James Mayes

Posts Tagged ‘social networks’

Blog: How to check for unauthorised access to Facebook?

In Facebook, Facebook tips, Social Media on September 6, 2011 at 6:24 am

So the ability to do this is not new – it’s something simple enough to do. Judging by recent conversations though, not many people are aware (or use) this functionality. Here’s a quick guide.

From your Facebook page, go to the top-right and bring up the Account menu – click Account Settings.  From the menu that subsequently appears on the left, select Security.

First up, click that top option, to Edit the setting for Secure Browsing. This forces Facebook to use a secure wireless connection whenever possible. Not all Facebook apps support this – but at least now if you’re in a coffee shop and it switches to non-secure, you’ll get warned.

 OK, so the how to check bit? First, click Edit next to Recognised Devices. This’ll show you which devices have been used to access your Facebook account. Something there you don’t recognise? Remove it and save changes. I’d also then suggest enabling Login Approvals (available in the box just above), so if an unregistered device tries to log in again, there’s an additional security step. You should also change your password.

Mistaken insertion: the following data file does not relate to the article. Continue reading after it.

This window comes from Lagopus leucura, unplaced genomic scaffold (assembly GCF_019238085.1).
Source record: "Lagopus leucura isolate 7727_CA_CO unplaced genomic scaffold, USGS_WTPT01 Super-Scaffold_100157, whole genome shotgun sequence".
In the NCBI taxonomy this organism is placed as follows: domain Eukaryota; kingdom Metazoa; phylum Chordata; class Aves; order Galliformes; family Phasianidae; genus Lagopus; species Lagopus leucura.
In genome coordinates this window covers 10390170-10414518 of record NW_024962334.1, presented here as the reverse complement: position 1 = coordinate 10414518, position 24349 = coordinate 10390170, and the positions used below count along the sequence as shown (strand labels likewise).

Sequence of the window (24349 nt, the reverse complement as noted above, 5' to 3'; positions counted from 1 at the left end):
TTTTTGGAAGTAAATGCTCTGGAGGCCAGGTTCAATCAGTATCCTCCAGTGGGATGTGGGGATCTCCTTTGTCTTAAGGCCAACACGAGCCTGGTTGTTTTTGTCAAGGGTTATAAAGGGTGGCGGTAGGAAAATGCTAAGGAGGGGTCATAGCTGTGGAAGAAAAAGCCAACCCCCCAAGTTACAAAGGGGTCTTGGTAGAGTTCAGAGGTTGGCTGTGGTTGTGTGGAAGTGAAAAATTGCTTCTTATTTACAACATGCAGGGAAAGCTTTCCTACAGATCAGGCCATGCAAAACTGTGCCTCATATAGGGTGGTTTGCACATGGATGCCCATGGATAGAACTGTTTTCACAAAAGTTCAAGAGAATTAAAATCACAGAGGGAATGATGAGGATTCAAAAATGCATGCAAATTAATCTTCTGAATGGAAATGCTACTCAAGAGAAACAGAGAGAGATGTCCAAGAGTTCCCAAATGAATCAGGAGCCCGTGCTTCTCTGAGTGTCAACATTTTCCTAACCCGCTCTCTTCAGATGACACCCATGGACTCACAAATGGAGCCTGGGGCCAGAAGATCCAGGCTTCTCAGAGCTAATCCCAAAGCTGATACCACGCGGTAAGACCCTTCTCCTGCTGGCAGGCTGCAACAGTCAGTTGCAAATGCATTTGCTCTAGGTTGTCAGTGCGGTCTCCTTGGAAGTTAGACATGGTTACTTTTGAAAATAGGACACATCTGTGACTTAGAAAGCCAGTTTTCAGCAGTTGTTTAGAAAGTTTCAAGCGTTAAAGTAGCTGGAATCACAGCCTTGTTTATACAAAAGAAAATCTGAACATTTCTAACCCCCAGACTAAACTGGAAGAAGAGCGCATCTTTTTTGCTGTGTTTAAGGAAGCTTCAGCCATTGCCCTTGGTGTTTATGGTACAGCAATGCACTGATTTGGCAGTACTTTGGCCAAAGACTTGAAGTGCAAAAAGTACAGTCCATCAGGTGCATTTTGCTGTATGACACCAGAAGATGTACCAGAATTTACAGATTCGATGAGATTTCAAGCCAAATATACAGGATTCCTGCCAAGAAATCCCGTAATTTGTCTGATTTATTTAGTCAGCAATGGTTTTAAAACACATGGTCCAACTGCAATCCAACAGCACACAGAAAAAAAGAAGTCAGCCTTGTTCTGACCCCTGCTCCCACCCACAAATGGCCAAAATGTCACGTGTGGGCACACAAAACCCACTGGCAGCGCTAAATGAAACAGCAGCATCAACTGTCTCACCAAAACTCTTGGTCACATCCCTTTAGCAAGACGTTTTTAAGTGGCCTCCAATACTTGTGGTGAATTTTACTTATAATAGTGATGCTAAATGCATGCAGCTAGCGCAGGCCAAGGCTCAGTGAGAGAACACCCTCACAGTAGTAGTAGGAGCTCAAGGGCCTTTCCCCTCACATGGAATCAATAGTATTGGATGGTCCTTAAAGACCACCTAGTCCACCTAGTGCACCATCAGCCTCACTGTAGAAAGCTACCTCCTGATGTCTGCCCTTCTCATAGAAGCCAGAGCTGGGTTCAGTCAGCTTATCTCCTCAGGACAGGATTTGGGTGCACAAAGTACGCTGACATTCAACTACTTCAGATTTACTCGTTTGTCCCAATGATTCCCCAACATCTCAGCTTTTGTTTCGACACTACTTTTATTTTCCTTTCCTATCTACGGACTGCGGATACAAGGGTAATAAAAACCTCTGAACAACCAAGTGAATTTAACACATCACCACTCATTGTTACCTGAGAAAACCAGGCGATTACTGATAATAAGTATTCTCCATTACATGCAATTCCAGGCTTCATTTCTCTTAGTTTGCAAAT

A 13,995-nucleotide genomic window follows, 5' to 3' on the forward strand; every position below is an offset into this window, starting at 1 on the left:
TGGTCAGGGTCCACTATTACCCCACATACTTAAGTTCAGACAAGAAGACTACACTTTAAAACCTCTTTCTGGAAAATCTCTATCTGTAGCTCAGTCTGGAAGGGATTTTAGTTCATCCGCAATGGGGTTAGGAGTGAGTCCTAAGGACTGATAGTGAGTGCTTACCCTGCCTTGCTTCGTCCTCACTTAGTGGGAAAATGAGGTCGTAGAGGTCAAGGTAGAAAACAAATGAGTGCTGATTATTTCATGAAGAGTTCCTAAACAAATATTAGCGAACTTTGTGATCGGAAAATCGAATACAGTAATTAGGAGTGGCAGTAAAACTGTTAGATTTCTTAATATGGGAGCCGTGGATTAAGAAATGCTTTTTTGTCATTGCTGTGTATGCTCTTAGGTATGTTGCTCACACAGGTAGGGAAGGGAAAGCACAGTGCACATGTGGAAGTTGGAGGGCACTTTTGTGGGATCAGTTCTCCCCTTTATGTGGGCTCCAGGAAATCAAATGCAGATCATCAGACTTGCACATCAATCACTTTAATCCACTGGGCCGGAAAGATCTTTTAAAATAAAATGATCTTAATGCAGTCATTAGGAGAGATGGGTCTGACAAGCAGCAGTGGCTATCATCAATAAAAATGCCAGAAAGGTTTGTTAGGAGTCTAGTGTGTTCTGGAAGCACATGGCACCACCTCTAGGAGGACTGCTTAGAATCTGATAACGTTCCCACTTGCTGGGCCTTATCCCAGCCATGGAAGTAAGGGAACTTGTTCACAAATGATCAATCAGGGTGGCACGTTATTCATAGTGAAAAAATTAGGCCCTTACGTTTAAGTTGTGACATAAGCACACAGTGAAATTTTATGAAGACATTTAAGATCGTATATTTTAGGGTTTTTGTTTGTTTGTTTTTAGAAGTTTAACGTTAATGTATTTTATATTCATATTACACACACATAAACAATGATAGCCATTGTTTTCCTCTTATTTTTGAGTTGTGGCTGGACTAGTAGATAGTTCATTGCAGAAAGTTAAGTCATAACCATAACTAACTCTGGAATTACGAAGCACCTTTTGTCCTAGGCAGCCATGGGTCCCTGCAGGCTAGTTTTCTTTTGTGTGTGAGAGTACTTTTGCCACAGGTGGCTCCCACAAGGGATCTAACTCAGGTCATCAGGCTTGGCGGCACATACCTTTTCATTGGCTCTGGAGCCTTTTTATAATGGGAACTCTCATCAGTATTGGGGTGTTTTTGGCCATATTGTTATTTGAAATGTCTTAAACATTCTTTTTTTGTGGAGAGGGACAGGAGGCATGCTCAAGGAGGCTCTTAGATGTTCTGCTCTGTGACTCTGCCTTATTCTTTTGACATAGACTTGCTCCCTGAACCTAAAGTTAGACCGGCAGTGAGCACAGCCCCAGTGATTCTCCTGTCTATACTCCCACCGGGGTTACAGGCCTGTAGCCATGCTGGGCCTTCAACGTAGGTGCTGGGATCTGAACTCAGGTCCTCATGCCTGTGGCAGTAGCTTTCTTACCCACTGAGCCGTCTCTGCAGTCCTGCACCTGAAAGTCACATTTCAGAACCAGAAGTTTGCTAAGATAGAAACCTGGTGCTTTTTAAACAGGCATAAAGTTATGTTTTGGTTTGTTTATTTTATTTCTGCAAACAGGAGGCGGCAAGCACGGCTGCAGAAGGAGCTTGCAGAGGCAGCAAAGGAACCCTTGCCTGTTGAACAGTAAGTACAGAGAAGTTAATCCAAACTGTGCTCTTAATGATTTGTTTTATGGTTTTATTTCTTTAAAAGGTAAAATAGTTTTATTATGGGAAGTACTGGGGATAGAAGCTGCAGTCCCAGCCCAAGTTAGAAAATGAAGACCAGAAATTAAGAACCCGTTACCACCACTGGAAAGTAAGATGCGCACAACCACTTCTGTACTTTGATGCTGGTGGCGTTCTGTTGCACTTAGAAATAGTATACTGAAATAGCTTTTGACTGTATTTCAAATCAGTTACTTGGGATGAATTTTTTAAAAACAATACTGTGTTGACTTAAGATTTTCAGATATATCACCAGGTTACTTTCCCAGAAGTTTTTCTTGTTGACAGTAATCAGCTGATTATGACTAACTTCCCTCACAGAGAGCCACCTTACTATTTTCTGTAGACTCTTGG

The other menu to check out – click Edit on Active Sessions. It’ll show you the open sessions, or device connections. Again, something you don’t recognise? Close it, change your password.   Just one caveat – be conscious of the impact of mobile network centres. For example, if I’m travelling, I’ll sometimes use my phone as a hotspot to get my laptop online.  A Facebook login for that day (when I might be in Manchester) could show the actual location as being Newbury (where my mobile phone provider is physically based). Just one to watch out for!

Blog: Secure your Twitter account – Spring cleaning time!

In Social Media, Twitter, Twitter Tips on March 2, 2011 at 1:11 pm

Once again, Twitter’s been hit by a few rogue applications over the last week.  The two that have caught me are MyTwitterDirectory and Time on Twitter.  Both require you to sign in with Twitter, and both immediately tweet on your behalf, without expressly asking your permission.  Whilst I haven’t checked the fine print, I’m pretty sure this goes against the spirit of the Twitter API terms of service, so I doubt they will be around for long.  In the meantime though, what should you do?